Friday, June 2, 2017

LIZ SMITH: Welcome to The Theater

by Liz Smith & Denis Ferrara

Welcome to The Theater — If You Can Find a Comfortable Seat!

“THERE IS nothing like staying at home for real comfort,” said Jane Austen.
BROADWAY theaters are what make New York City different! Not that everybody supports The Theater because it has turned too expensive. But it still is unique, in that the Theater makes Times Square the place to go.

If you can't afford to buy a theater ticket at current hundreds of dollars a pop, you can still see the others who do have tickets going inside, plus the glamorous posters and marquees and star names that are up in lights. And who knows? You might see an actual star or familiar actor you recognize!
Of course, there are other theater centers around the globe where people congregate. But the under-stated attractions of London, or Sydney, or sometimes even sprawling Los Angeles, can compare to the gaudy glamour of New York’s Times Square.

And what’s more, almost any actor, star, performer wants to end up in the Broadway Theater. (This is especially so for those who have already made their fortune in TV.)

Theater owners, on the other hand, don’t care much about the crowds milling around Times Square. When they get a chance to “do over” or re-construct their buildings, which are historical and old, theater owners don’t pay attention to the comfort of their captive paying audience. They have other problems — unions, ushers, the changing rules for selling drinks you can carry to your seat, and other similar problems. Theater lovers will come anyway.

So owners seldom deal with changing times and little items like comfortable seats.

The fact is seats need to be enlarged to accommodate heavier people and the increasing weight and height of well-fed Americans.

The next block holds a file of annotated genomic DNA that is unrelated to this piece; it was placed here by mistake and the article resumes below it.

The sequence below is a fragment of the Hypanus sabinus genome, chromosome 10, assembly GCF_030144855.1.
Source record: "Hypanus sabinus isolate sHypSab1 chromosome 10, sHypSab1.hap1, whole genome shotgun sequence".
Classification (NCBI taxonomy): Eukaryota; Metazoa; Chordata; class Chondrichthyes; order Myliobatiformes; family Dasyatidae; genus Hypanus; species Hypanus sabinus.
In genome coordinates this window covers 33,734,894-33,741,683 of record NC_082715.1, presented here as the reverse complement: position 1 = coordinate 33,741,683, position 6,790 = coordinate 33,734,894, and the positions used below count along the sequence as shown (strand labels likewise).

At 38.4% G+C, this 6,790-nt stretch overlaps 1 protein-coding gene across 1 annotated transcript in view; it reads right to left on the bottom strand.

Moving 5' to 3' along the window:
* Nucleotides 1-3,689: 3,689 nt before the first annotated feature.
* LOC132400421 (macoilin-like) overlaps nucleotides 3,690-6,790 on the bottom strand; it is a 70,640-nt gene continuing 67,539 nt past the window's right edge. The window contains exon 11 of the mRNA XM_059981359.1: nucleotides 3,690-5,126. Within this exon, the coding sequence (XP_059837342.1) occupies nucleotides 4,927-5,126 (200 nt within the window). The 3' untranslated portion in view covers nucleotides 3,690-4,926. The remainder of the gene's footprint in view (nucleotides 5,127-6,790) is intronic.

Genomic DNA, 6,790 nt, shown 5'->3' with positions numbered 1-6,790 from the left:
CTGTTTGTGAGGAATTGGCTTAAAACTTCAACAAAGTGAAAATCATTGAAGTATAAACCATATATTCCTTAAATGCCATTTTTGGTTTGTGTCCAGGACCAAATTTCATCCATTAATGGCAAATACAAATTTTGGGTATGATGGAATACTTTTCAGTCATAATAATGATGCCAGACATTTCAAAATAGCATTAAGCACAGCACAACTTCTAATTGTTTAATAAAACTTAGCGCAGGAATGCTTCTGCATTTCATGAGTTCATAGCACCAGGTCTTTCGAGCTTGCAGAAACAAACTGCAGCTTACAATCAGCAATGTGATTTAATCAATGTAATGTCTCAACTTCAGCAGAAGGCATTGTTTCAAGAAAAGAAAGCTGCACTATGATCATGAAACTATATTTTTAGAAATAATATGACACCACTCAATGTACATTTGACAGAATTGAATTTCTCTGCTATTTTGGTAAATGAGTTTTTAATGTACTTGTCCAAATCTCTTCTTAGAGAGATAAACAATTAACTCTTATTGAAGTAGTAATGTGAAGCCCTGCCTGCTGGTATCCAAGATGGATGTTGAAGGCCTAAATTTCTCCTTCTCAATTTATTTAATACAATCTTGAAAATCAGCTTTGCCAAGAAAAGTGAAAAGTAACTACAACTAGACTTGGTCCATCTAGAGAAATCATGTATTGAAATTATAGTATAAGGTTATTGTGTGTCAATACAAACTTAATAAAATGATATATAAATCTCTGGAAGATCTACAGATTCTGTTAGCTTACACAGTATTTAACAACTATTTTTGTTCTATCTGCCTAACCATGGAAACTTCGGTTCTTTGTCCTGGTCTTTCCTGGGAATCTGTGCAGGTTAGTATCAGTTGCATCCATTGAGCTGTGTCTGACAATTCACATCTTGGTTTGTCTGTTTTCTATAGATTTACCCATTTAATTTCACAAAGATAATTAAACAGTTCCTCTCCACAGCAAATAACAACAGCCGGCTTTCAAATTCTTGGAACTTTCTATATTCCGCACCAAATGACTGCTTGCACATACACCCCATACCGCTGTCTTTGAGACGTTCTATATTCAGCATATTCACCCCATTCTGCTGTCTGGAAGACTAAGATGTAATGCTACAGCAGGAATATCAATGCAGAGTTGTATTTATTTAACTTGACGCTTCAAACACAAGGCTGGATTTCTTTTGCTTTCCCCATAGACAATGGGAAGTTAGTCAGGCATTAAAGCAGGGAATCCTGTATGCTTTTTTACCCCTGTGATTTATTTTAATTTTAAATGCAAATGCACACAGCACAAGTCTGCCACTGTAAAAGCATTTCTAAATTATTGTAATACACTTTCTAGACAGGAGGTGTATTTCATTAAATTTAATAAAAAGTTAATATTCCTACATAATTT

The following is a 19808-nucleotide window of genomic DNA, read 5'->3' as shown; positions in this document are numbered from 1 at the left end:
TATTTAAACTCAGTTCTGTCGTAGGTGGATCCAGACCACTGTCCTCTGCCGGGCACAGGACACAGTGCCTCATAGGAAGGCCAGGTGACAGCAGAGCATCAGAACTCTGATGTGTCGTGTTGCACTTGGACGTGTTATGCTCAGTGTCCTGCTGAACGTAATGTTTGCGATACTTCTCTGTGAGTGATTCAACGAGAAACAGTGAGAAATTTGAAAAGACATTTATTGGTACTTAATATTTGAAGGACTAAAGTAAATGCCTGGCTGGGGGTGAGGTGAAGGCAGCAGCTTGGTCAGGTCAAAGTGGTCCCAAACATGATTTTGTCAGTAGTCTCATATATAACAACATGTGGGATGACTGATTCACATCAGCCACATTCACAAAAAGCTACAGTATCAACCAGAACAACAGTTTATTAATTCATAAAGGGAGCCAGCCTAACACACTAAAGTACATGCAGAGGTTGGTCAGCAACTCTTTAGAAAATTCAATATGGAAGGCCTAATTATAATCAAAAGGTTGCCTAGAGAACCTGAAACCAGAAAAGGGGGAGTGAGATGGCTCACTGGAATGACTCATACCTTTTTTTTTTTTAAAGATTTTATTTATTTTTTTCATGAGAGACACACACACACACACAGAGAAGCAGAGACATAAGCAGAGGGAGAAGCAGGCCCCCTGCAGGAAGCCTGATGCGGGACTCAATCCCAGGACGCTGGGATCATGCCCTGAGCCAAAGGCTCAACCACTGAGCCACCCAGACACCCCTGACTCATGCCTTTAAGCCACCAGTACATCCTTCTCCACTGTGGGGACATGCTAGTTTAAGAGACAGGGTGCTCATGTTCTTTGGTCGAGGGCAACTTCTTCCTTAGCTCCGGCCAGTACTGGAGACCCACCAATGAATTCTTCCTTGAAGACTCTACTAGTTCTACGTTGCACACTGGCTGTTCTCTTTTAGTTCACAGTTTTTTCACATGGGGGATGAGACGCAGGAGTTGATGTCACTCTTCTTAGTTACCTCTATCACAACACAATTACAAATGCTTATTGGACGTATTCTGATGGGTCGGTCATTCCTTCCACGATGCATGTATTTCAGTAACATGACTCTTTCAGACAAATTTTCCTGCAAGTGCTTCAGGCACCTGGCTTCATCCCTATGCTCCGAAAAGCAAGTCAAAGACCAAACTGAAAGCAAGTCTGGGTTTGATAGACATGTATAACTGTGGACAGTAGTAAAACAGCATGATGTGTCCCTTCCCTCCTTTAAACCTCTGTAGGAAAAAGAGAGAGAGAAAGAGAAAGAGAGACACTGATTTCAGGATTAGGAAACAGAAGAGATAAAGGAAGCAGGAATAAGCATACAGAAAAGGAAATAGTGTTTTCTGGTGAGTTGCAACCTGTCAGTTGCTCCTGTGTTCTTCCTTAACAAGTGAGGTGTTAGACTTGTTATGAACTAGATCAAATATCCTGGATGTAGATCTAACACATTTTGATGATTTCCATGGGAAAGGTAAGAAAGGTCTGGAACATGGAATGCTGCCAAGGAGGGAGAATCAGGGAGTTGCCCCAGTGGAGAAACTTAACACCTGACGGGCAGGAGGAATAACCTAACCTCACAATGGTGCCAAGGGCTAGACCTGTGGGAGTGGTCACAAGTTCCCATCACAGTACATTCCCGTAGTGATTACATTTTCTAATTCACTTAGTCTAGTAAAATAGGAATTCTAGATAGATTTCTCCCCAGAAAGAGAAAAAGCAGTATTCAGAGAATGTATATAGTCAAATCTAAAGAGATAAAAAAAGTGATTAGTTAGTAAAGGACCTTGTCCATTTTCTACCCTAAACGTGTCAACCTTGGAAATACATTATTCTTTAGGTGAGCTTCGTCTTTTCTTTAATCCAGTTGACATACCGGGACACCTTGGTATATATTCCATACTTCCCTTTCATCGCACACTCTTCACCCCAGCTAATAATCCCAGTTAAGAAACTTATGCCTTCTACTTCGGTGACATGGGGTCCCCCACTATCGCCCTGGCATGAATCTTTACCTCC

I went to see “Sunset Boulevard” recently and the average persons who were seatmates could barely wedge themselves into their old-fashioned seats. I was unique, at last, for weighing under 125lbs (because I am so ancient.) And pounds aside, men are simply tall and growing taller all the time. While I like tall men, it’s no fun now to sit behind one in the theater. They are usually accommodating and slump down.

At “Sunset Boulevard,” I was in very good seats but it didn’t matter. I couldn’t see the entire stage once I sat down. I never had a good look at the entire busy set, getting only glimpses of it between the people sitting in front of me. In fact, I never got a chance to study anything for the music signaling that Glenn Close was already dramatically descending the stairs. She was almost on the final step before I could locate her.
Perhaps the best view.
The hair-dos and heft of the two people in front of me prevented me from seeing anything from time to time. And the people in front of me were perfectly nice; not ungainly. It's not their fault.
I suppose it's not his fault either.
And nobody can say that audiences aren’t enthusiastic these days. They shoot up out of their seats and stand applauding for the least thing that happens onstage. And thus, I haven’t seen a full curtain call or a standing ovation in several years. These were once reserved for special occasions. Now the audience explodes at every chance they get. They stand and applaud screaming at every opportunity and I am sitting behind them, not ready to give such acclaim. So, frequently I never get to see a curtain call; I am still sitting gathering my wits before I get a chance to stand up.
A glimpse!
People stomp and scream their approval. I guess TV has conditioned everyone to yell and stand because this is how people act on Oprah, Ellen and what have you. TV has conditioned us to scream, no matter what junk is being offered. The theater should be above this.

I have now started going to theater with a pillow booster and trying to study the set before the screaming begins. I never see curtain calls because everyone is already standing, applauding. I see backsides!
A higher vantage point might just be the answer.
But on the bulletproof opening night of “Hello, Dolly!” I had a seat where I saw my darling Bette Midler only now and then. My seat had only a side view of part of the stage. An over-enthusiastic audience was standing and clapping from the first. Bette and the show deserved such a tribute.

That was different, and I loved it! It was a special night! A one-time only occasion and I was just lucky to see  any part of it and to have any seat at all.
This proved that the theater is still where it’s “at.” Even so, I believe audiences should lose weight and be slow to give unreasoned enthusiasm from the moment the curtain rises.

And I guess tall men should still slump down in their tiny seats. They don’t have much choice.

Here’s for more room for bigger and better seats in theater auditoriums’ for everyone. 

Contact Liz here.